Everyday conversations: How do I get to …? [audio]

Students help each other navigate through campus. (State Dept./ D.A. Peterson)

Six students from around the world meet. What do they have in common? They are all exchange students studying at a U.S. university for a semester. Throughout the semester, they learn more English, learn about U.S. culture, and learn more about their fields of study. This series of Everyday Conversations is about these six students and their experiences during a semester at a university in the U.S. These conversations are for intermediate-level English-language learners or higher.

In this conversation, new students (Jana, Lucía and Akinyi) at a university help one another to locate a building on campus.

Jana: Excuse me. Do you know how to get to the Campus Center?

Lucía: Yes, I do. Go straight on this path. At the big brick building, take a left. Walk on that path for about a minute. The Campus Center is on the right. It’s a big white building.

Jana: Great! Thank you so much. Do you also know where the Burton Conference Hall is? It’s located somewhere inside the Campus Center.

Lucía: I’m not exactly sure. But my roommate and I are heading there now. Do you want to come with us?

Jana: That would be great!

Lucía: By the way, I’m Lucía, and this is my roommate Akinyi. We’re exchange students for the fall semester.

Jana: I am too! My name is Jana. It’s nice to meet you both.

Lucía and Akinyi: It’s nice to meet you too.

Now let’s review the vocabulary.

One way to ask for directions is to use the question form: “Do you know how to get to _____?” For example: “Do you know how to get to Main Street?” “Do you know how to get to the post office?”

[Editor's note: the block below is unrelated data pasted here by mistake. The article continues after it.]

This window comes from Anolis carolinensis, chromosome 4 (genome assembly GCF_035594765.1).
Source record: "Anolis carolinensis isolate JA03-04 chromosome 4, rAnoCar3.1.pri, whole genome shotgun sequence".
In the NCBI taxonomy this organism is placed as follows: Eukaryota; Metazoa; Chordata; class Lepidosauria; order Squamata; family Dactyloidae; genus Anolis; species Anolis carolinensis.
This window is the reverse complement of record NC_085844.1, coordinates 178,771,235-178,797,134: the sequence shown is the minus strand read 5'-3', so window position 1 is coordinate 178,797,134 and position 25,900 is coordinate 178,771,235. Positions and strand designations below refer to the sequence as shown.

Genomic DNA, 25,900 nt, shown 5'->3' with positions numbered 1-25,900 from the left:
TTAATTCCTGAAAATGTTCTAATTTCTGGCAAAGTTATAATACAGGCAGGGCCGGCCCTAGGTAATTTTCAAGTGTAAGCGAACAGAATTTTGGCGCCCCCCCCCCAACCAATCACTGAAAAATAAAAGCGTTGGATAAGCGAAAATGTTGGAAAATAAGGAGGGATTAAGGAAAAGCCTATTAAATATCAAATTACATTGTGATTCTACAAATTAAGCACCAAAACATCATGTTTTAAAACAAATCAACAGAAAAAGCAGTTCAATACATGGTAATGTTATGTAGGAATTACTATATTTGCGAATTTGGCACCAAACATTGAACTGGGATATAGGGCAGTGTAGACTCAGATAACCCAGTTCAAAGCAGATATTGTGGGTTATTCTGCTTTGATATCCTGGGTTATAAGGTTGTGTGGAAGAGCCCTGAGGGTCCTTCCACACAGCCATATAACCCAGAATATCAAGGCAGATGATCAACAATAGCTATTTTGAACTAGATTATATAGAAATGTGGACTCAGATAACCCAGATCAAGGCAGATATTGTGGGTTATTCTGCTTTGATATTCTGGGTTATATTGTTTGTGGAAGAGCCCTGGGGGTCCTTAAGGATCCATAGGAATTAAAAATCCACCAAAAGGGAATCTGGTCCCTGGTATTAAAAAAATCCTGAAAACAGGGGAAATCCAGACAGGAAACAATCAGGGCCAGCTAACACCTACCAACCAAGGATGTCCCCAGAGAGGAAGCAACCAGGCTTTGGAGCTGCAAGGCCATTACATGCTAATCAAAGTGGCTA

When giving directions, go straight means to move in the same direction without turning.

Take a left means to turn left.

On the right is used when giving directions. It means that a location (such as a building) is on the right side of the path or street.

Not exactly sure: The person is not 100 percent certain about something.

To head somewhere means to go somewhere.

The phrase by the way is used to introduce a statement that changes the subject being discussed. For example: “I went to the movies last night and saw the movie you recommended. By the way, I saw your sister there.”

An exchange student is a student from one country who attends a school in another country.

Ready to learn more English? Our materials can help.

The American English website offers a variety of free resources for learners and teachers of English. The American English Facebook page posts learning materials for English-language learners daily.

Everyday Conversations are developed by the State Department’s Heidi Howland, a senior program officer in the Office of English Language Programs, Bureau of Educational and Cultural Affairs.